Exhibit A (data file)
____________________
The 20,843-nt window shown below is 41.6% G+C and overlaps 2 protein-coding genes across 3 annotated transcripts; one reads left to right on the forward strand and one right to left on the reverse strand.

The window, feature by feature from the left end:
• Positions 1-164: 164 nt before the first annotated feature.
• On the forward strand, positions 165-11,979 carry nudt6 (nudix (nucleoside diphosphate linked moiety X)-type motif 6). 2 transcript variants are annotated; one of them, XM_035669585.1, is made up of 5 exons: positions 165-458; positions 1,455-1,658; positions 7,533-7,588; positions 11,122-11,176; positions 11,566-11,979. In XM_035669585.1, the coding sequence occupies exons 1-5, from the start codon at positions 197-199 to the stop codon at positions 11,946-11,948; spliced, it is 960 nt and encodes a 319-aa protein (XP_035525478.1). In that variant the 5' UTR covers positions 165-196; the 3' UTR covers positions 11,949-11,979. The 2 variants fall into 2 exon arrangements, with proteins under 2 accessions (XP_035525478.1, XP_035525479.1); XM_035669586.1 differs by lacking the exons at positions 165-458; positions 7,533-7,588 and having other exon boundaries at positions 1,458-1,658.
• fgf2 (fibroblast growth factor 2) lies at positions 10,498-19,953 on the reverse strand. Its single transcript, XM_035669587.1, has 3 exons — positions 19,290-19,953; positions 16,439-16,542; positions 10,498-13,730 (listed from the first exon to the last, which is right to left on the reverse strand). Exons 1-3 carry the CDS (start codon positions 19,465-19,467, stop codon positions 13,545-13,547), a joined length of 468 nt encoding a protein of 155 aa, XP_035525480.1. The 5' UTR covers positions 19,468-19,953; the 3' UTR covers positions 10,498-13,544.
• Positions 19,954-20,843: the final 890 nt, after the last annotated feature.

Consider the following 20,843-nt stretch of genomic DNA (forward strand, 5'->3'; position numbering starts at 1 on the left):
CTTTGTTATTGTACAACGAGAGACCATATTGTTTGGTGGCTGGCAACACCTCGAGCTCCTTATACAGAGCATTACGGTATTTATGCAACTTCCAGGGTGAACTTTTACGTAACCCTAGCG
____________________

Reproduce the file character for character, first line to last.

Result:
The 20,843-nt window shown below is 41.6% G+C and overlaps 2 protein-coding genes across 3 annotated transcripts; one reads left to right on the forward strand and one right to left on the reverse strand.

The window, feature by feature from the left end:
• Positions 1-164: 164 nt before the first annotated feature.
• On the forward strand, positions 165-11,979 carry nudt6 (nudix (nucleoside diphosphate linked moiety X)-type motif 6). 2 transcript variants are annotated; one of them, XM_035669585.1, is made up of 5 exons: positions 165-458; positions 1,455-1,658; positions 7,533-7,588; positions 11,122-11,176; positions 11,566-11,979. In XM_035669585.1, the coding sequence occupies exons 1-5, from the start codon at positions 197-199 to the stop codon at positions 11,946-11,948; spliced, it is 960 nt and encodes a 319-aa protein (XP_035525478.1). In that variant the 5' UTR covers positions 165-196; the 3' UTR covers positions 11,949-11,979. The 2 variants fall into 2 exon arrangements, with proteins under 2 accessions (XP_035525478.1, XP_035525479.1); XM_035669586.1 differs by lacking the exons at positions 165-458; positions 7,533-7,588 and having other exon boundaries at positions 1,458-1,658.
• fgf2 (fibroblast growth factor 2) lies at positions 10,498-19,953 on the reverse strand. Its single transcript, XM_035669587.1, has 3 exons — positions 19,290-19,953; positions 16,439-16,542; positions 10,498-13,730 (listed from the first exon to the last, which is right to left on the reverse strand). Exons 1-3 carry the CDS (start codon positions 19,465-19,467, stop codon positions 13,545-13,547), a joined length of 468 nt encoding a protein of 155 aa, XP_035525480.1. The 5' UTR covers positions 19,468-19,953; the 3' UTR covers positions 10,498-13,544.
• Positions 19,954-20,843: the final 890 nt, after the last annotated feature.

Consider the following 20,843-nt stretch of genomic DNA (forward strand, 5'->3'; position numbering starts at 1 on the left):
CTTTGTTATTGTACAACGAGAGACCATATTGTTTGGTGGCTGGCAACACCTCGAGCTCCTTATACAGAGCATTACGGTATTTATGCAACTTCCAGGGTGAACTTTTACGTAACCCTAGCG